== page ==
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Of all the many surprises that I've had during the Turner Family history project, none is greater than the discovery of famous blood relatives on the Draydon side: ie English Poet Laurette & writer JOHN DRYDEN and JONATHAN SWIFT (Gulliver's Travels).  As well as various aristocracy, Earls and Barons, etc, the Bishop of Nottingham in Robin Hood days, and through the Princess DIANA SPENCER, the current young English royals William and Harry and their children.  Have I lost you yet!   It would have to be any genealogist's dream to uncover such illustrious people on the bloodline, but honestly I wasn't looking for any of this, so I am totally gobsmacked.  It certainly seems important and inspiring that this knowledge has been uncovered. 


These connections are fully documented in  Driden - Dryden - Dreadon The Histories and Mysteries of a Family Name by Brian Dreadon a distant cousin in New Zealand.  A hard cover copy of this 467 page book was shown to me by DESMOND DRAYDON, Dad's cousin, son of HAROLD DRAYDON  (Grandma Turner's brother).  I have since been in contact with Brian who has sent me an electronic version of this extraordinary book.  If you would like to see it, please contact me and I'll forward a .pdf copy. 


Meanwhile, here are some interesting excerpts:

Joseph Dreadon (b.1810 d. before 1861) the 5th son of John Dreadon and Mary Mark was the ancestor of the Draydons of Queensland Australia. He married Jane Tremayne in 1831 and the later census of 1861 has Jane living as a widow in Broads Farmhouse near Helland. It is difficult to ascertain the exact number of children born to Joseph and Jane as two infant deaths may be the cause of repeated Christian names.

Of the surviving children John Dreadon born in 1837 married and lived in Longstone Hamlet St Mabyn, Jane Dreadon born in 1843 married William Lanxon of Helland in 1861, and Susannah died as an unmarried mother in Blisland in 1895 aged 62.

A middle son Joseph Dreadon was born in 1839 at Lecudden and baptised at St Mabyn. He married Ann Maria Biddick in 1861 and shortly afterwards emigrated to Australia with his wife's parents and sister. Joseph's story is told in chapter 25. (below).



The thirteenth & later generations from Cornwall England

In which the descent of the family name from Cornwall is followed to Australia. Draydon to Queensland and Dridan to South Australia and Victoria.


Joseph Draydon was born on 14 March 1839 to Joseph Draydon and his wife Jane Tremayne in Lecudden farmhouse near Helland in Cornwall. Joseph senior was a brother of John Draydon the father of George and William Dreadon who emigrated to New Zealand in 1863 and 1865, making Joseph junior a first cousin to the New Zealand bound brothers.

Joseph Draydon 1839-1919

Joseph was married on 11 October 1861 at Helland Cornwall at the age of 22 as Joseph Dreadon. The two spellings of the family name were interchangeable among many of the family who were born near Helland where the spelling of Draydon had been favoured, while Dreadon was the spelling favoured in Blisland and Bodmin the few miles either side of Helland. Joseph's bride was the decidedly pregnant 17 year old Ann Maria Biddick, daughter of Matthew Biddick a farmer of Bodwen near Helland.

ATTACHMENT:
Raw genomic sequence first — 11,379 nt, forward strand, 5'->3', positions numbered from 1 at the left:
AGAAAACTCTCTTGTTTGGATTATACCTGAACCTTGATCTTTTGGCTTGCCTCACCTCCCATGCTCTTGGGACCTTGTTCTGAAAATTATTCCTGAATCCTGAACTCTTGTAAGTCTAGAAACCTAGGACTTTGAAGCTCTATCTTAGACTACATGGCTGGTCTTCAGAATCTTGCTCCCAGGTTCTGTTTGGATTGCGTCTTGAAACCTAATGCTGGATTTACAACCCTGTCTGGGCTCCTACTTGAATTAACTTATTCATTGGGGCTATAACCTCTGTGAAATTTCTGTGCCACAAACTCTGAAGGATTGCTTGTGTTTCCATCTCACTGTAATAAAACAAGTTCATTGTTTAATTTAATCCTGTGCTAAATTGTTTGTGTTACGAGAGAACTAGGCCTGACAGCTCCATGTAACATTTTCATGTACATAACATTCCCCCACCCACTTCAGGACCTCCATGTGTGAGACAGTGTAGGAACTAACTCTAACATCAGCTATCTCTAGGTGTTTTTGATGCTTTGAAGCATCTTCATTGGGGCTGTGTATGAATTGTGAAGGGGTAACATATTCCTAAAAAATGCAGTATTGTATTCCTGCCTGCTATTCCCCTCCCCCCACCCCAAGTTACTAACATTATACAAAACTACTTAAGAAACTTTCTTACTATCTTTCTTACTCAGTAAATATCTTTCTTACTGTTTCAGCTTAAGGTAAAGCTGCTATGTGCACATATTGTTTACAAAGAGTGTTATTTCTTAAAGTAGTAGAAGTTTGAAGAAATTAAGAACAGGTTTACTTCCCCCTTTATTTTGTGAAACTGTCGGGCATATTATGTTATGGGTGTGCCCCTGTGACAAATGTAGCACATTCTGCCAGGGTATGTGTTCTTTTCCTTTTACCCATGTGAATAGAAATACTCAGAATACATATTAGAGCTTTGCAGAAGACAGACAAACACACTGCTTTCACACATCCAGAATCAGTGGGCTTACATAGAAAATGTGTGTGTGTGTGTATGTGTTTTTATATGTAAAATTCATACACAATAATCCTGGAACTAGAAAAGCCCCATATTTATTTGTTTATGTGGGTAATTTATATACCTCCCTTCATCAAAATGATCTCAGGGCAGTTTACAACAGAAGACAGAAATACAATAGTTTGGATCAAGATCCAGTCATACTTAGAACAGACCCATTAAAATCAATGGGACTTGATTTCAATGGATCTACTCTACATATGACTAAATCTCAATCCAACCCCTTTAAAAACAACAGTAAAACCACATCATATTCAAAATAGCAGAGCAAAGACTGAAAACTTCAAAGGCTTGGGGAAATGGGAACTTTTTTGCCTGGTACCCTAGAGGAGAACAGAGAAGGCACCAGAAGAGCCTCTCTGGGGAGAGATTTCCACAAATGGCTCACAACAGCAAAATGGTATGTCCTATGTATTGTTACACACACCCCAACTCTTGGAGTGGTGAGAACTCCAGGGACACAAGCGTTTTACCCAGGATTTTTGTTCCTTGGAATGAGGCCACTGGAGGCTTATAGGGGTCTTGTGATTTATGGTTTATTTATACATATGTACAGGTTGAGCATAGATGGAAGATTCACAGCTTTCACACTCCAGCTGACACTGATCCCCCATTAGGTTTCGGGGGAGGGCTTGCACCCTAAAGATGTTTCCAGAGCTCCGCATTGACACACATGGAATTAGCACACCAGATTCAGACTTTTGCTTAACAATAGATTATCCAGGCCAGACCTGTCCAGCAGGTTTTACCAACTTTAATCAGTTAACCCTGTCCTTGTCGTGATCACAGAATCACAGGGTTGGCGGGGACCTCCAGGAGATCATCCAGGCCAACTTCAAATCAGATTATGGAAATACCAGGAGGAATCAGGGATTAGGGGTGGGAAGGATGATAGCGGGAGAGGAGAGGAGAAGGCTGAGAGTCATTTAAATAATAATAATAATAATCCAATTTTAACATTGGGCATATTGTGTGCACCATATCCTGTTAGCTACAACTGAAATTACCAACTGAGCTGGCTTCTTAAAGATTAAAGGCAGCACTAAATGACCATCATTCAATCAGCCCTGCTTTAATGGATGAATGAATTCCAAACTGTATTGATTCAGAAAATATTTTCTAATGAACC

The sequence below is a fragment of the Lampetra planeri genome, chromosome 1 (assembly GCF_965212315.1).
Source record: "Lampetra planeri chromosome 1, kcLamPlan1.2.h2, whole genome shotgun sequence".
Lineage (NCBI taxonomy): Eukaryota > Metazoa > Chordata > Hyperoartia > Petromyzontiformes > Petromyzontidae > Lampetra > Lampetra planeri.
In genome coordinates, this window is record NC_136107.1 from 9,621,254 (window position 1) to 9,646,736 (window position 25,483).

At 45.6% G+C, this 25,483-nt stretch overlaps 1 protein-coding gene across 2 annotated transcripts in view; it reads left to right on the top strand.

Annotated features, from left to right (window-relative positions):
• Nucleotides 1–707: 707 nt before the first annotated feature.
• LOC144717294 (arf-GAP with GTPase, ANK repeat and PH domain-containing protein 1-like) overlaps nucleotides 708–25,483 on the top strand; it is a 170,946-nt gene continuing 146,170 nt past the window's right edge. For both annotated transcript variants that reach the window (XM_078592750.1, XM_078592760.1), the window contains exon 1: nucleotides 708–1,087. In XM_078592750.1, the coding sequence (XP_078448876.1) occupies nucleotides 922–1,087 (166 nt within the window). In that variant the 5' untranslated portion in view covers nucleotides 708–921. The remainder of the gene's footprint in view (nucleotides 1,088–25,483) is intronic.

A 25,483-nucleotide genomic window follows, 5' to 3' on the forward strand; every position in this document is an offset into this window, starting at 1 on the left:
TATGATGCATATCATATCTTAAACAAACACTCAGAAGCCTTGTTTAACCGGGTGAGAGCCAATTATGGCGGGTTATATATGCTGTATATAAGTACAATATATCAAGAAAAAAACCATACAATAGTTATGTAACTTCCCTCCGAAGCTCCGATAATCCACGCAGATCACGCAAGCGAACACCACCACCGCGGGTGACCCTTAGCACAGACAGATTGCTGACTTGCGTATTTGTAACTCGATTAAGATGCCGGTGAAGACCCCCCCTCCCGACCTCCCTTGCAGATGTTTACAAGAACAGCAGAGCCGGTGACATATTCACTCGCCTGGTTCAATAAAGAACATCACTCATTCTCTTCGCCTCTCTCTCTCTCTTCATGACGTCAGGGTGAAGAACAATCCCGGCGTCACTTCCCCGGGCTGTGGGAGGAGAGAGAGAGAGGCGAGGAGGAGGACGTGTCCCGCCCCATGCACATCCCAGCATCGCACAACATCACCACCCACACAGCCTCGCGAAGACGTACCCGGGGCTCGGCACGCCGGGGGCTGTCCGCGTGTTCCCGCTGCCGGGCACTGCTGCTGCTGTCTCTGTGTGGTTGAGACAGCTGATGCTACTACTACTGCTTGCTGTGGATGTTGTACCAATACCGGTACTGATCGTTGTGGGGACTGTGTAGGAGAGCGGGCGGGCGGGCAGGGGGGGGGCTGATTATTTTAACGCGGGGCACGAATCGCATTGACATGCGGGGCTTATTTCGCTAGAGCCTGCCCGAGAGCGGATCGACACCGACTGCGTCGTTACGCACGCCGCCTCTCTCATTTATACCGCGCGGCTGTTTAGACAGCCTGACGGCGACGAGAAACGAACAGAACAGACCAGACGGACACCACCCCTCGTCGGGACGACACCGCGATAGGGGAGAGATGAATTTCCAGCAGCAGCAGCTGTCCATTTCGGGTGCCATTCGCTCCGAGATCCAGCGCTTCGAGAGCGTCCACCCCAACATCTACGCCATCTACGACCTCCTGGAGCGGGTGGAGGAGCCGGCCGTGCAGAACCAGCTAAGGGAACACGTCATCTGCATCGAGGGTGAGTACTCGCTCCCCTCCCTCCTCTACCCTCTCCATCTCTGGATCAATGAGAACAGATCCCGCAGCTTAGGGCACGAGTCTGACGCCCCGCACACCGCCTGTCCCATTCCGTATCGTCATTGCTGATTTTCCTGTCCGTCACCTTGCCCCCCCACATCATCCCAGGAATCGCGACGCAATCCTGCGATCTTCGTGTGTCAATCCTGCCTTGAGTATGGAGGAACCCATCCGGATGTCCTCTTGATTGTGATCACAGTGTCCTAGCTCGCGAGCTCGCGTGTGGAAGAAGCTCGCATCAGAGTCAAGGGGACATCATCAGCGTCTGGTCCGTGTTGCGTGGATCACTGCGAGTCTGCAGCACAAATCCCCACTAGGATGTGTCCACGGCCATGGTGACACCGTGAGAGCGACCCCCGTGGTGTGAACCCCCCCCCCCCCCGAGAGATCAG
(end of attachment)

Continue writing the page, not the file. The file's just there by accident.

Their first son was John Draydon born on 22 November 1861. In late 1862 the small Draydon family emigrated from Cornwall England together with the Biddick family consisting of Ann's parents Matthew and Elizabeth and a younger daughter Mary Jane Biddick then aged 12. They embarked on the ship Everton from Birkenhead Liverpool on 4 November 1862 reaching Moreton Bay off Brisbane in Queensland Australia in mid February 1863. Both families were listed under the broad heading of agricultural labourers.

The Everton was at anchor at Moreton Bay on Friday 13 February 1863 when she was struck by a cyclonic gale, forcing a run out to sea. It was a day later when the winds eased and she made her way back to the Bay. On 17 November the Everton landed and discharged its 363 Government immigrants with the reported death of 12 during the voyage of whom most were children.

In Queensland Joseph found work on the construction of the Ipswich to Grandchester railway, living with Ann Maria in the railway camps while adding to their family another three children, George, Annie and Joseph junior. The Toowoomba extension of the railway was completed in 1867, which saw Joe Draydon put his family and possessions on a cart and head for the gold diggings of Darkey Flat near Warwick in Queensland. Joe and his brother- in-law Robert Fraser who was married to Jane Biddick, mined their “El Dorado” together.

Joseph Draydon stayed on in Darkey Flat as the gold mining declined, buying a farm to run cows and later breeding clydesdale horses. He died at Pratten aged 82 survived by his wife Ann Maria who died in 1928 aged 84.

Of their family, John Draydon the oldest son born in Cornwall married Margaret Wilson and had three children born in the Warwick and Darkey Flat area between 1887 and 1895 – Margaret, George and Matthew Draydon. Many of their descendants live in the Toowoomba area of Queensland.